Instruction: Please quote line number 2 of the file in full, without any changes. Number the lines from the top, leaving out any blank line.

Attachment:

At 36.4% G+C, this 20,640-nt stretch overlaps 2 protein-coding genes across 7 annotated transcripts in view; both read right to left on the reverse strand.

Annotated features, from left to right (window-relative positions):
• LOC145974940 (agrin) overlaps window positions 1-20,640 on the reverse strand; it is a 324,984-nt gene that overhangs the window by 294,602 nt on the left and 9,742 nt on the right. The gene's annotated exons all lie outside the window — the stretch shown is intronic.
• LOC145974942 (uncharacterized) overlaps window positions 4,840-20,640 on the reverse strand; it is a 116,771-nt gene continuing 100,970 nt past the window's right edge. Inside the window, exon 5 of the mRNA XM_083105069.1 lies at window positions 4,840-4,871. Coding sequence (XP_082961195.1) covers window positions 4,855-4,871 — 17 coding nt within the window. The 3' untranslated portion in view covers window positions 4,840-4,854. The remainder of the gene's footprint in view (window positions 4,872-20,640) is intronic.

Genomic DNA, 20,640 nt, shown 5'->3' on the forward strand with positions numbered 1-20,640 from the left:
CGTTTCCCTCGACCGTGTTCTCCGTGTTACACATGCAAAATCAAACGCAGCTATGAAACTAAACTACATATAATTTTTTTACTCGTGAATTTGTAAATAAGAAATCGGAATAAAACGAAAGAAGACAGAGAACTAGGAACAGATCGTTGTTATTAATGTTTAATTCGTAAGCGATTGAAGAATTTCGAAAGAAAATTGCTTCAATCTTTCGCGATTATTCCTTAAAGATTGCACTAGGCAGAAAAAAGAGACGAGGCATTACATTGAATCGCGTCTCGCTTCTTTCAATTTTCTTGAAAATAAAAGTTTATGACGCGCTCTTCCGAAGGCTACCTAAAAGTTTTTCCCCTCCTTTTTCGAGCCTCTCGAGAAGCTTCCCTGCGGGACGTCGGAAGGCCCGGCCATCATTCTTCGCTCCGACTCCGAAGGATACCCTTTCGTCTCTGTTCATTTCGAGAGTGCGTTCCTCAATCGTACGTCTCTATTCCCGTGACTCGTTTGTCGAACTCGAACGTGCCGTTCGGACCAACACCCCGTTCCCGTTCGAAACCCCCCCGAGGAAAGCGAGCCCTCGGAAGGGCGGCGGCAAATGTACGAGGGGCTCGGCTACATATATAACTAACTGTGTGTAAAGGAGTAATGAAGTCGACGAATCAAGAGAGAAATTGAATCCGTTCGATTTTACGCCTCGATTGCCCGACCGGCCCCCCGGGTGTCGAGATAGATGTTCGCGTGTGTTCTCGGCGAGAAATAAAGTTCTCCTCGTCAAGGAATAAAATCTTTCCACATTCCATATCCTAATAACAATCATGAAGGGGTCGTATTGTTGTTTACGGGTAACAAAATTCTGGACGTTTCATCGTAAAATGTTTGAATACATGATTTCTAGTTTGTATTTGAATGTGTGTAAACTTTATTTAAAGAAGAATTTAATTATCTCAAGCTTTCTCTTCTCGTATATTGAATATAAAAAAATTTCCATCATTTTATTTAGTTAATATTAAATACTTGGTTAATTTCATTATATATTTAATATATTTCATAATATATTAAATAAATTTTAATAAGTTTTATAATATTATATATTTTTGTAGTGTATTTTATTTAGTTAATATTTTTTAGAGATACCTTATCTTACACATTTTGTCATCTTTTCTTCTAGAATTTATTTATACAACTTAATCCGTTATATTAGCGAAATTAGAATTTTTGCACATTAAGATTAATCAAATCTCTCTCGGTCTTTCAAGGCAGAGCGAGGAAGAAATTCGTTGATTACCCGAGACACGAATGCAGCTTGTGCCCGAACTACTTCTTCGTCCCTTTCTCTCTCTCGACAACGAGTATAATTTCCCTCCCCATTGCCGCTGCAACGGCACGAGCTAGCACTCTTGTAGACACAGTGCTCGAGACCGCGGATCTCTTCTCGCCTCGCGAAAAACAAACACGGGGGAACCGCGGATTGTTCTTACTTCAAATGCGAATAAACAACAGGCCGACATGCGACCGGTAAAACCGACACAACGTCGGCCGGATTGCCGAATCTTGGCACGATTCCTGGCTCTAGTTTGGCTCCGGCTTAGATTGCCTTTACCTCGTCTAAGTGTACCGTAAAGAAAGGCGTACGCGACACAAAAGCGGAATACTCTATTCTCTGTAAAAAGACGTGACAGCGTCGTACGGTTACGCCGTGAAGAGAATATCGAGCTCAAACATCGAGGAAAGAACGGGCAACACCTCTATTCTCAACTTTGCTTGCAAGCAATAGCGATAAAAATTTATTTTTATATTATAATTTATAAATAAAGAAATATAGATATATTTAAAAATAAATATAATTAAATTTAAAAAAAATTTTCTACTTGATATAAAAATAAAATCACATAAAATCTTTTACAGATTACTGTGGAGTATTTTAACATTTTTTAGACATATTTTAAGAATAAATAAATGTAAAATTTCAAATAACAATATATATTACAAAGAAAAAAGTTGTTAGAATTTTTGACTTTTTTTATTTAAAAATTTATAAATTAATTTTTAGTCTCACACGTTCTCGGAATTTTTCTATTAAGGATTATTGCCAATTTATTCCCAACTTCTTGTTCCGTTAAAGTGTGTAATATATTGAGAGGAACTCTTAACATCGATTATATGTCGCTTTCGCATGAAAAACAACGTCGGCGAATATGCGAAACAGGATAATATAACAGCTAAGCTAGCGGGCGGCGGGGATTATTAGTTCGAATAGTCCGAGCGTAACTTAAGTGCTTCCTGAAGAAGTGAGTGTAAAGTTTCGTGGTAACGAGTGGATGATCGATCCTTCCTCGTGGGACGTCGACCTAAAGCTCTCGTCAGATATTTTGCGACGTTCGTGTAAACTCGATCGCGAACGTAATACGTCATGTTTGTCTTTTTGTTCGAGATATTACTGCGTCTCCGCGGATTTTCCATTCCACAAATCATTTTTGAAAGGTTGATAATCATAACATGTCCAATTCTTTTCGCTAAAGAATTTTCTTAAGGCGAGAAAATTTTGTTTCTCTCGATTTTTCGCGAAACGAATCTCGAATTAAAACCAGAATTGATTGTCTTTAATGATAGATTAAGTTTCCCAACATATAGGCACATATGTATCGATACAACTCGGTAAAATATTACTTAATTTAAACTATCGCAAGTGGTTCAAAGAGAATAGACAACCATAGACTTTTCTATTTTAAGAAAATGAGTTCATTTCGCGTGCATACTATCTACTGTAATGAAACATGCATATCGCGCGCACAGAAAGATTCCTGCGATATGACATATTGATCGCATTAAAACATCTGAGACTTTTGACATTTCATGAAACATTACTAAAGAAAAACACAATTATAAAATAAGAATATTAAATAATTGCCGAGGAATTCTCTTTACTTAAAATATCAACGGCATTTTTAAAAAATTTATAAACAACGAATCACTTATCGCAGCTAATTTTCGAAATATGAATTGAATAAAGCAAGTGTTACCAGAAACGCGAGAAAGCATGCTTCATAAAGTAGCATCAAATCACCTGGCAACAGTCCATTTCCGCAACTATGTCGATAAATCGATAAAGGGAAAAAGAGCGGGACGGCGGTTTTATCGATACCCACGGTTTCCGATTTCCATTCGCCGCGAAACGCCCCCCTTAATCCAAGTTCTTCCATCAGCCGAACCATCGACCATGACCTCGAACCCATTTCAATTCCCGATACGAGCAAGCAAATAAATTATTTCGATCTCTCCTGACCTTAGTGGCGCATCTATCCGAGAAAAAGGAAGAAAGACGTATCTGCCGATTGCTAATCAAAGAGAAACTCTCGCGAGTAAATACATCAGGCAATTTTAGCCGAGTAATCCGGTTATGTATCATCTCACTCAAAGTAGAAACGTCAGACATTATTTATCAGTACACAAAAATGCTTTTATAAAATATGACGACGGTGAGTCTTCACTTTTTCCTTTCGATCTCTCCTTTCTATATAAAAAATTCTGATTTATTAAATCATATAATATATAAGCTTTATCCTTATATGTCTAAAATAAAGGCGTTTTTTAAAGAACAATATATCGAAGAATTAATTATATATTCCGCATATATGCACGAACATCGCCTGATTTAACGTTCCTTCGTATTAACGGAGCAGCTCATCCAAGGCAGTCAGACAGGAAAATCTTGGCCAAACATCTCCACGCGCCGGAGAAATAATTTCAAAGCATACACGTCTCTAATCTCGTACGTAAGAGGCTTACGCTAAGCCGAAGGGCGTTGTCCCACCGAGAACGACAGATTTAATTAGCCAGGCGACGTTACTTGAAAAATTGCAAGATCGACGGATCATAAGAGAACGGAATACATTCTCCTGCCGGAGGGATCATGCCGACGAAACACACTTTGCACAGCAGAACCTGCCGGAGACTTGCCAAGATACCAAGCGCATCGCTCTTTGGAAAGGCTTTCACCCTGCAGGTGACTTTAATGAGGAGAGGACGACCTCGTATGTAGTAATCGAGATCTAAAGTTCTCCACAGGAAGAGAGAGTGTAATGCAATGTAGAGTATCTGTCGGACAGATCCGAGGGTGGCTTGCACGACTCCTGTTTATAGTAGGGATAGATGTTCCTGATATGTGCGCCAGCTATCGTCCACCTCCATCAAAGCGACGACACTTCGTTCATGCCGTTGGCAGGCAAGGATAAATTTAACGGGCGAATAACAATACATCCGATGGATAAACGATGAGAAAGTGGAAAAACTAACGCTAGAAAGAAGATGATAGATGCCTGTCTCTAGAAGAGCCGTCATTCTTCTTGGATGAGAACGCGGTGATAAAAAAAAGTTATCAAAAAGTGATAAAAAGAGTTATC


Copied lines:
Annotated features, from left to right (window-relative positions):